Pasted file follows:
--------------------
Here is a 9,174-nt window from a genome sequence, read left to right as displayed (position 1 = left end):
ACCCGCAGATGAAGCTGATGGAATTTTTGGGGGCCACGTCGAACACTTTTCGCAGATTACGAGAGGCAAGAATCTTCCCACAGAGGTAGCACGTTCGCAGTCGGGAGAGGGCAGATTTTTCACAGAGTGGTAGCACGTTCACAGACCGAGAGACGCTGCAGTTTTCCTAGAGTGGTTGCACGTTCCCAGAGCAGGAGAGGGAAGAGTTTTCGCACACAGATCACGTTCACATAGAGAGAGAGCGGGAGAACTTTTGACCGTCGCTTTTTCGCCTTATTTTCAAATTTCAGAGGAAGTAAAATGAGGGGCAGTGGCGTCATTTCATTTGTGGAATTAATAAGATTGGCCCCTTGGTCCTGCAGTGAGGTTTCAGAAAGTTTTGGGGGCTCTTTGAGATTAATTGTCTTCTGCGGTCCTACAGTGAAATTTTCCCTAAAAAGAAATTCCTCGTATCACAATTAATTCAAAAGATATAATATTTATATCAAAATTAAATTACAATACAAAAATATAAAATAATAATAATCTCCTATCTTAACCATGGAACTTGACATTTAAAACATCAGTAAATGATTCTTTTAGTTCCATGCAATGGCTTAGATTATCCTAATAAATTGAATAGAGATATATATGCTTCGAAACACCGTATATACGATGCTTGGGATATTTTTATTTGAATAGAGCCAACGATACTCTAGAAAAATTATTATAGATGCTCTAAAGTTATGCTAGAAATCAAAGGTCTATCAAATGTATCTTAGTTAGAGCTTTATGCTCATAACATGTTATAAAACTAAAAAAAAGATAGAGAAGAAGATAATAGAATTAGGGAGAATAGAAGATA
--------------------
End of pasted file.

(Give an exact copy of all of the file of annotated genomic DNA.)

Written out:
Here is a 9,174-nt window from a genome sequence, read left to right as displayed (position 1 = left end):
ACCCGCAGATGAAGCTGATGGAATTTTTGGGGGCCACGTCGAACACTTTTCGCAGATTACGAGAGGCAAGAATCTTCCCACAGAGGTAGCACGTTCGCAGTCGGGAGAGGGCAGATTTTTCACAGAGTGGTAGCACGTTCACAGACCGAGAGACGCTGCAGTTTTCCTAGAGTGGTTGCACGTTCCCAGAGCAGGAGAGGGAAGAGTTTTCGCACACAGATCACGTTCACATAGAGAGAGAGCGGGAGAACTTTTGACCGTCGCTTTTTCGCCTTATTTTCAAATTTCAGAGGAAGTAAAATGAGGGGCAGTGGCGTCATTTCATTTGTGGAATTAATAAGATTGGCCCCTTGGTCCTGCAGTGAGGTTTCAGAAAGTTTTGGGGGCTCTTTGAGATTAATTGTCTTCTGCGGTCCTACAGTGAAATTTTCCCTAAAAAGAAATTCCTCGTATCACAATTAATTCAAAAGATATAATATTTATATCAAAATTAAATTACAATACAAAAATATAAAATAATAATAATCTCCTATCTTAACCATGGAACTTGACATTTAAAACATCAGTAAATGATTCTTTTAGTTCCATGCAATGGCTTAGATTATCCTAATAAATTGAATAGAGATATATATGCTTCGAAACACCGTATATACGATGCTTGGGATATTTTTATTTGAATAGAGCCAACGATACTCTAGAAAAATTATTATAGATGCTCTAAAGTTATGCTAGAAATCAAAGGTCTATCAAATGTATCTTAGTTAGAGCTTTATGCTCATAACATGTTATAAAACTAAAAAAAAGATAGAGAAGAAGATAATAGAATTAGGGAGAATAGAAGATA